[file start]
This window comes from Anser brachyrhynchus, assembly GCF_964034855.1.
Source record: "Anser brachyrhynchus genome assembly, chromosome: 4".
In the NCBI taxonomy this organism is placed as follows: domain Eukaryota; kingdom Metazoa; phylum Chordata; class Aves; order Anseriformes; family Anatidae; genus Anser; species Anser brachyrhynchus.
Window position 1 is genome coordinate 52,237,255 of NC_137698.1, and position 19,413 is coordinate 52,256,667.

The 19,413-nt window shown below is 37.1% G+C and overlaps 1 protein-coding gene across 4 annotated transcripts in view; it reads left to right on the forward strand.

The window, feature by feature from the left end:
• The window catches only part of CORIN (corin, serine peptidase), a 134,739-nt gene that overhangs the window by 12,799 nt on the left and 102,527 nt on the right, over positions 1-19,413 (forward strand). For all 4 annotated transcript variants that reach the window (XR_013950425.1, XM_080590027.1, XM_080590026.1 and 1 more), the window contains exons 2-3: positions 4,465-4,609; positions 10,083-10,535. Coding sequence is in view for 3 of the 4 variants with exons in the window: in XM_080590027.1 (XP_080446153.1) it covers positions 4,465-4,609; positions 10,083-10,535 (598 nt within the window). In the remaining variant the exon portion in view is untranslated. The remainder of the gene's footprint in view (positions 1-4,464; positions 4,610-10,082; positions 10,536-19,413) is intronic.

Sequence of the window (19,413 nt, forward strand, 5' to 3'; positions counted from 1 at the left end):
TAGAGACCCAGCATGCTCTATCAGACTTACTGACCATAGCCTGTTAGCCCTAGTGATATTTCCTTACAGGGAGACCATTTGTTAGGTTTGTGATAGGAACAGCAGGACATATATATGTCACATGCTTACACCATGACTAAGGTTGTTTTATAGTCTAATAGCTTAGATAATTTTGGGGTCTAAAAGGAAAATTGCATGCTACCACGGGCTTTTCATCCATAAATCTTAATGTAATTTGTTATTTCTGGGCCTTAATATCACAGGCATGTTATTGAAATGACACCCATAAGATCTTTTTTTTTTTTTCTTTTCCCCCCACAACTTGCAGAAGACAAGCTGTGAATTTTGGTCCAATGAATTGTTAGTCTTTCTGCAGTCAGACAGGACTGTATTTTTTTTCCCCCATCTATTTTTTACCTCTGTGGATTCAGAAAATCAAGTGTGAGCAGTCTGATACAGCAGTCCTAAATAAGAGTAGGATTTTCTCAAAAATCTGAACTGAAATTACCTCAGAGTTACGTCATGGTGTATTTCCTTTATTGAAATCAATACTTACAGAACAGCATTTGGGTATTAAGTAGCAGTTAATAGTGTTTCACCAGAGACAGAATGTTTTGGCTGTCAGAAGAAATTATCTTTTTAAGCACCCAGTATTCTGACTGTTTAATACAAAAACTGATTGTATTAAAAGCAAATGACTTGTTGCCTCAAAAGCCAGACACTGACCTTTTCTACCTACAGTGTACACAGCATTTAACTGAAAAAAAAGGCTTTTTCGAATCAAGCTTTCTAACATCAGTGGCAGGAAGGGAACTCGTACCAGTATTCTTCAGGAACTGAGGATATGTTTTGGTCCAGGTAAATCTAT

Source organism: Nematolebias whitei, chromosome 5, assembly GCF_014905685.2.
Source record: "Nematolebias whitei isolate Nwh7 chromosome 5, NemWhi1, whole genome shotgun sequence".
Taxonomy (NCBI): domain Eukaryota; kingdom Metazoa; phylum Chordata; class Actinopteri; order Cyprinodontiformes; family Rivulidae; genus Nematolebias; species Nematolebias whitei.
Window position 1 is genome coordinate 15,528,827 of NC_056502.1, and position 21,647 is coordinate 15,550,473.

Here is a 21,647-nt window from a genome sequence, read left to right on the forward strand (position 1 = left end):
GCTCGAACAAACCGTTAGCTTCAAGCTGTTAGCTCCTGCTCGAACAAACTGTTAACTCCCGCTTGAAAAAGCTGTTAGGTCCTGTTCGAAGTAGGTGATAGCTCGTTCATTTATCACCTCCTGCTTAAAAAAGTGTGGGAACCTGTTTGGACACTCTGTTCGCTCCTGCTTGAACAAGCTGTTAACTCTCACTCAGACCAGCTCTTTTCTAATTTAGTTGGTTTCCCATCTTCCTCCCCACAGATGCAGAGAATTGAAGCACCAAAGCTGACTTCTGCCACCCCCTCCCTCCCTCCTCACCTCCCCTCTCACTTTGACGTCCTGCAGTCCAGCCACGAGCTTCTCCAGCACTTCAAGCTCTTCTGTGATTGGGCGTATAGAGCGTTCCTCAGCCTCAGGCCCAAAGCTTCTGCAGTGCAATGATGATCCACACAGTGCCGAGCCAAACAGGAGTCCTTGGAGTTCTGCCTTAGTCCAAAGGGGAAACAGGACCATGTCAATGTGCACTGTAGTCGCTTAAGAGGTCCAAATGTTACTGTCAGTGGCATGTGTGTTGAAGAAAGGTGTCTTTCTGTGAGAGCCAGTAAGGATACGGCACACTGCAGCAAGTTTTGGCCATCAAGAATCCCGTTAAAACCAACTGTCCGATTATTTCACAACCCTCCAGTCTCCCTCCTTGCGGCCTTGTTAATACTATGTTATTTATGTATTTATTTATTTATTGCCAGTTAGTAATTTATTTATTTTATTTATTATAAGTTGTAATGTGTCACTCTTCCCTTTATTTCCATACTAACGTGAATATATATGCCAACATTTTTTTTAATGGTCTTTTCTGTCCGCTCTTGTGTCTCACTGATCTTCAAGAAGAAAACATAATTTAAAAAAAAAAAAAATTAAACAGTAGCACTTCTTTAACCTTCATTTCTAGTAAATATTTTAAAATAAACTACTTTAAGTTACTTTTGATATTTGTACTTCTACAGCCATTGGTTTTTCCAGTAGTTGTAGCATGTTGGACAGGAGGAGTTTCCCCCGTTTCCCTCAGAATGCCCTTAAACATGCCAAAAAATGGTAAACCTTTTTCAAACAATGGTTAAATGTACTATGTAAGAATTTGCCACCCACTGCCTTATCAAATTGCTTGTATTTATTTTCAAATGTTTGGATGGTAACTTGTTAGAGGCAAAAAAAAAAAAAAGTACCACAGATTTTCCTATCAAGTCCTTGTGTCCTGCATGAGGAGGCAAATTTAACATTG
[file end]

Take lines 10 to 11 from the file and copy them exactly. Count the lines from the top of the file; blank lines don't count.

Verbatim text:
Source organism: Nematolebias whitei, chromosome 5, assembly GCF_014905685.2.
Source record: "Nematolebias whitei isolate Nwh7 chromosome 5, NemWhi1, whole genome shotgun sequence".